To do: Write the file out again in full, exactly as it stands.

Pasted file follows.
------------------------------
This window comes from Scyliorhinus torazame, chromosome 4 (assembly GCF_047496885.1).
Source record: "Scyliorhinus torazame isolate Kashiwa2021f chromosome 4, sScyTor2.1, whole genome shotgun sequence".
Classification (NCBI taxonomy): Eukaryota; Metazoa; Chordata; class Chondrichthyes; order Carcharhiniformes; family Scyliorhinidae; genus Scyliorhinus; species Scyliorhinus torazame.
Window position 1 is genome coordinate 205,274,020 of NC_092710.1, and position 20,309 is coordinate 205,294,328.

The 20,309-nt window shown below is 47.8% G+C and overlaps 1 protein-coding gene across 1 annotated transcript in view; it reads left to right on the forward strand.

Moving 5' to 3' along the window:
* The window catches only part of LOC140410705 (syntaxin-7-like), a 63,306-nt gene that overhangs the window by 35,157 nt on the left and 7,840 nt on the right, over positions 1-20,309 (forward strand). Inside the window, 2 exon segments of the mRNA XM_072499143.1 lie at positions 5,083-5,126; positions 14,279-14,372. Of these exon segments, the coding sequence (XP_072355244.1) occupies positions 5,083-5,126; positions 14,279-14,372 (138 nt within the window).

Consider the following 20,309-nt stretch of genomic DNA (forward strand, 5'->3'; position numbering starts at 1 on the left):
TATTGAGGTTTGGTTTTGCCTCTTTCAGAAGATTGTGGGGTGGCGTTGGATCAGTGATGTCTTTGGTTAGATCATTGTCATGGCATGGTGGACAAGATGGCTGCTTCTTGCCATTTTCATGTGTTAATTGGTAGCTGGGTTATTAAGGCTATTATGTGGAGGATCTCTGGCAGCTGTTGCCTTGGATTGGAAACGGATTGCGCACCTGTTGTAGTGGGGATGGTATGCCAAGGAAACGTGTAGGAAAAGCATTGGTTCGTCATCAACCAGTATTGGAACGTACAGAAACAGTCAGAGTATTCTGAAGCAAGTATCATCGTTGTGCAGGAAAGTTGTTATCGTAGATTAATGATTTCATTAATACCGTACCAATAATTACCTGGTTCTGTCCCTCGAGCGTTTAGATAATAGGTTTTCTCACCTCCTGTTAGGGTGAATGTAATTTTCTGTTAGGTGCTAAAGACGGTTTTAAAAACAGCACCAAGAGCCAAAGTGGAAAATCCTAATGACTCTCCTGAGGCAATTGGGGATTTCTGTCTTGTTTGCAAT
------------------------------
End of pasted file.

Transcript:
This window comes from Scyliorhinus torazame, chromosome 4 (assembly GCF_047496885.1).
Source record: "Scyliorhinus torazame isolate Kashiwa2021f chromosome 4, sScyTor2.1, whole genome shotgun sequence".
Classification (NCBI taxonomy): Eukaryota; Metazoa; Chordata; class Chondrichthyes; order Carcharhiniformes; family Scyliorhinidae; genus Scyliorhinus; species Scyliorhinus torazame.
Window position 1 is genome coordinate 205,274,020 of NC_092710.1, and position 20,309 is coordinate 205,294,328.

The 20,309-nt window shown below is 47.8% G+C and overlaps 1 protein-coding gene across 1 annotated transcript in view; it reads left to right on the forward strand.

Moving 5' to 3' along the window:
* The window catches only part of LOC140410705 (syntaxin-7-like), a 63,306-nt gene that overhangs the window by 35,157 nt on the left and 7,840 nt on the right, over positions 1-20,309 (forward strand). Inside the window, 2 exon segments of the mRNA XM_072499143.1 lie at positions 5,083-5,126; positions 14,279-14,372. Of these exon segments, the coding sequence (XP_072355244.1) occupies positions 5,083-5,126; positions 14,279-14,372 (138 nt within the window).

Consider the following 20,309-nt stretch of genomic DNA (forward strand, 5'->3'; position numbering starts at 1 on the left):
TATTGAGGTTTGGTTTTGCCTCTTTCAGAAGATTGTGGGGTGGCGTTGGATCAGTGATGTCTTTGGTTAGATCATTGTCATGGCATGGTGGACAAGATGGCTGCTTCTTGCCATTTTCATGTGTTAATTGGTAGCTGGGTTATTAAGGCTATTATGTGGAGGATCTCTGGCAGCTGTTGCCTTGGATTGGAAACGGATTGCGCACCTGTTGTAGTGGGGATGGTATGCCAAGGAAACGTGTAGGAAAAGCATTGGTTCGTCATCAACCAGTATTGGAACGTACAGAAACAGTCAGAGTATTCTGAAGCAAGTATCATCGTTGTGCAGGAAAGTTGTTATCGTAGATTAATGATTTCATTAATACCGTACCAATAATTACCTGGTTCTGTCCCTCGAGCGTTTAGATAATAGGTTTTCTCACCTCCTGTTAGGGTGAATGTAATTTTCTGTTAGGTGCTAAAGACGGTTTTAAAAACAGCACCAAGAGCCAAAGTGGAAAATCCTAATGACTCTCCTGAGGCAATTGGGGATTTCTGTCTTGTTTGCAAT